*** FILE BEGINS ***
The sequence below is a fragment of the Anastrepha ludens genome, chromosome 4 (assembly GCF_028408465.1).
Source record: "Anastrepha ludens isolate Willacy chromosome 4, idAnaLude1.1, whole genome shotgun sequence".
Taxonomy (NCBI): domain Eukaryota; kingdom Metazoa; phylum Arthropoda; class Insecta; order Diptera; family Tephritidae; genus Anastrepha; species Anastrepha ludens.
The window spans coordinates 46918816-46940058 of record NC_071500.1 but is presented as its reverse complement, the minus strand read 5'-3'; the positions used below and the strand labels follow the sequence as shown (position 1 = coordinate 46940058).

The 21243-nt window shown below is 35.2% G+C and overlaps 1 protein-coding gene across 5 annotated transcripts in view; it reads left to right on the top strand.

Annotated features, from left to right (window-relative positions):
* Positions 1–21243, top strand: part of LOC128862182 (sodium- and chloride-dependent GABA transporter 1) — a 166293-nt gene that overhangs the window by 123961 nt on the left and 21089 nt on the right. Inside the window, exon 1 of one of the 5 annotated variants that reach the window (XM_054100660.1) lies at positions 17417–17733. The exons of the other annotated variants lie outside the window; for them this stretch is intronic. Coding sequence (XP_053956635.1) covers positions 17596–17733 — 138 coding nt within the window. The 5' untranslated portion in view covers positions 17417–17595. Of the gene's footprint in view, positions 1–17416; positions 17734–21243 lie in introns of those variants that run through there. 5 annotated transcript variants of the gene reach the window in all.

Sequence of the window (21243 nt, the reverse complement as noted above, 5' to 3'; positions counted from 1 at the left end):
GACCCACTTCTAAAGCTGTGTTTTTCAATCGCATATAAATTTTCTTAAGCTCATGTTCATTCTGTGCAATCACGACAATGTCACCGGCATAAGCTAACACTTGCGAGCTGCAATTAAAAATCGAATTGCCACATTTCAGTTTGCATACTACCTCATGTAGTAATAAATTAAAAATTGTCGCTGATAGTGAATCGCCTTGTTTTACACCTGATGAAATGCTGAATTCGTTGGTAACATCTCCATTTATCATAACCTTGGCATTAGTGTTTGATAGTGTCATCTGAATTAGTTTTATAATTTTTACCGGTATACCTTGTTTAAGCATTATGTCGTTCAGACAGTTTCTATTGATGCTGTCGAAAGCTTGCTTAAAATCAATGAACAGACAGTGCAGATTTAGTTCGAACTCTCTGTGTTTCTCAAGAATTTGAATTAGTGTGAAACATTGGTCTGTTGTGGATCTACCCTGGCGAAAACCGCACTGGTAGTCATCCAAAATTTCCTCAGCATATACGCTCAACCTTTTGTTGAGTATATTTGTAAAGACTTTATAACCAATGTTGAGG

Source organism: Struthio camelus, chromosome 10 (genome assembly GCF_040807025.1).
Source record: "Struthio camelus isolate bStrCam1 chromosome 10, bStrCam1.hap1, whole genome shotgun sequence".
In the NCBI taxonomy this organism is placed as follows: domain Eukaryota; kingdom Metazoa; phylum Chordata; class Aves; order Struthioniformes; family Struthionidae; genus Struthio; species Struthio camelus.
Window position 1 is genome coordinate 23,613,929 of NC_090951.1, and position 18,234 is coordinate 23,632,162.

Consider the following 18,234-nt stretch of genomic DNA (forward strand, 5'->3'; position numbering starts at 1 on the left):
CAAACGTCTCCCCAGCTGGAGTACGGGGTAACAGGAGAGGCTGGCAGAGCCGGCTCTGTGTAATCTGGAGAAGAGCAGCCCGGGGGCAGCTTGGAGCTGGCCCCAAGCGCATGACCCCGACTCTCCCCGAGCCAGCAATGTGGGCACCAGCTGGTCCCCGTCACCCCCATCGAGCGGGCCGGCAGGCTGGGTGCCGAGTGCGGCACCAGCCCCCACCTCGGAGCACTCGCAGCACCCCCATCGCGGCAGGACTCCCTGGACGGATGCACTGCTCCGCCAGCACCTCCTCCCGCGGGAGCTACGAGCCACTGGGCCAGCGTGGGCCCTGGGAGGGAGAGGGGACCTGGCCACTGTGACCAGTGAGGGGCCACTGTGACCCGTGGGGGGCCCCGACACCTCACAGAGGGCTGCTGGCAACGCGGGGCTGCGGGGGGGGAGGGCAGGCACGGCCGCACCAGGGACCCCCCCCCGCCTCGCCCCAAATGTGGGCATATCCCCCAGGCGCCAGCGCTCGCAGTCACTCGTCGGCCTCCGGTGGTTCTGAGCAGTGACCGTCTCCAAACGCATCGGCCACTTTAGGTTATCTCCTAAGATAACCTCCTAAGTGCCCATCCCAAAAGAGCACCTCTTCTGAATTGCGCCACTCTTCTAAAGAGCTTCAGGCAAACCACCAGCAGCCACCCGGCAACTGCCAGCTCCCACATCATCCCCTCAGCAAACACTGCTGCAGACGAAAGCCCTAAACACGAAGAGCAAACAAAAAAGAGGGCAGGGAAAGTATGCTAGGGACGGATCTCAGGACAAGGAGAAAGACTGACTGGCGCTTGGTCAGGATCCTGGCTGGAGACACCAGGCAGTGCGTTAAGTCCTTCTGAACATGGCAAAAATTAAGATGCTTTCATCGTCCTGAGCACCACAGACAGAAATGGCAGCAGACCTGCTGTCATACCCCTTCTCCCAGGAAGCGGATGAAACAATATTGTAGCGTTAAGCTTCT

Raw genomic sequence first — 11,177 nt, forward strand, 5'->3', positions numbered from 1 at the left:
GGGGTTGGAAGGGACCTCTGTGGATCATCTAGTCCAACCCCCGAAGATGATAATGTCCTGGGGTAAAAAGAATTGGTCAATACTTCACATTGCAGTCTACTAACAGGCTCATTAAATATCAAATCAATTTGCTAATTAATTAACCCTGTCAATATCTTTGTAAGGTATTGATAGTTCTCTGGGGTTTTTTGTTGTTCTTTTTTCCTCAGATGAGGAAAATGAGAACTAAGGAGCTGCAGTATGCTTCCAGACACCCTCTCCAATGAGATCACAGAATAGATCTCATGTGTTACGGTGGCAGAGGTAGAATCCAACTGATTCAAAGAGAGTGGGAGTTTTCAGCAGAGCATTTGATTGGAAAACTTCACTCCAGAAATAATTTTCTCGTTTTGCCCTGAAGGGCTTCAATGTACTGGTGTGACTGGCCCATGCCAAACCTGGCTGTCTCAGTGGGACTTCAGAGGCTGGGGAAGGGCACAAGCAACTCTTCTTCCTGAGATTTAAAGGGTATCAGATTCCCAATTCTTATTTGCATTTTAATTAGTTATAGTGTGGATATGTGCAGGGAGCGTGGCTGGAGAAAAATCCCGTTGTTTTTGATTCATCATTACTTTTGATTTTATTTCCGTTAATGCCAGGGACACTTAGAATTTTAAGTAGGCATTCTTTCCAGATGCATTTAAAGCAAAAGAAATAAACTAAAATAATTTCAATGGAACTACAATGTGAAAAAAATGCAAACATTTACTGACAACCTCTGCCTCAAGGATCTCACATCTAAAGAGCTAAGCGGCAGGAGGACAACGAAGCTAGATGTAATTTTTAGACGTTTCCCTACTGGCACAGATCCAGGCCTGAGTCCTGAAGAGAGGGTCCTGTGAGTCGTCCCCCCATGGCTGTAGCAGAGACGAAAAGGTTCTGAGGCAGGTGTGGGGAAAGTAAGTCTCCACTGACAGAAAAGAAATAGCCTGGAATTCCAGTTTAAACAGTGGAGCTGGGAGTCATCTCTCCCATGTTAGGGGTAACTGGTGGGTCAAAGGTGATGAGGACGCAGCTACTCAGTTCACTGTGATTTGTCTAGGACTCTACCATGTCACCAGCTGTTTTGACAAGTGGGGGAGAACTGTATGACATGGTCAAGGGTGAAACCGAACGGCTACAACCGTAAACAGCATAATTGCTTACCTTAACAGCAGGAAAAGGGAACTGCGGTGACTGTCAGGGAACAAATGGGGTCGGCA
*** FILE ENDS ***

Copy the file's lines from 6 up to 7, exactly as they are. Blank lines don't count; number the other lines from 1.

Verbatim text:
Annotated features, from left to right (window-relative positions):
* Positions 1–21243, top strand: part of LOC128862182 (sodium- and chloride-dependent GABA transporter 1) — a 166293-nt gene that overhangs the window by 123961 nt on the left and 21089 nt on the right. Inside the window, exon 1 of one of the 5 annotated variants that reach the window (XM_054100660.1) lies at positions 17417–17733. The exons of the other annotated variants lie outside the window; for them this stretch is intronic. Coding sequence (XP_053956635.1) covers positions 17596–17733 — 138 coding nt within the window. The 5' untranslated portion in view covers positions 17417–17595. Of the gene's footprint in view, positions 1–17416; positions 17734–21243 lie in introns of those variants that run through there. 5 annotated transcript variants of the gene reach the window in all.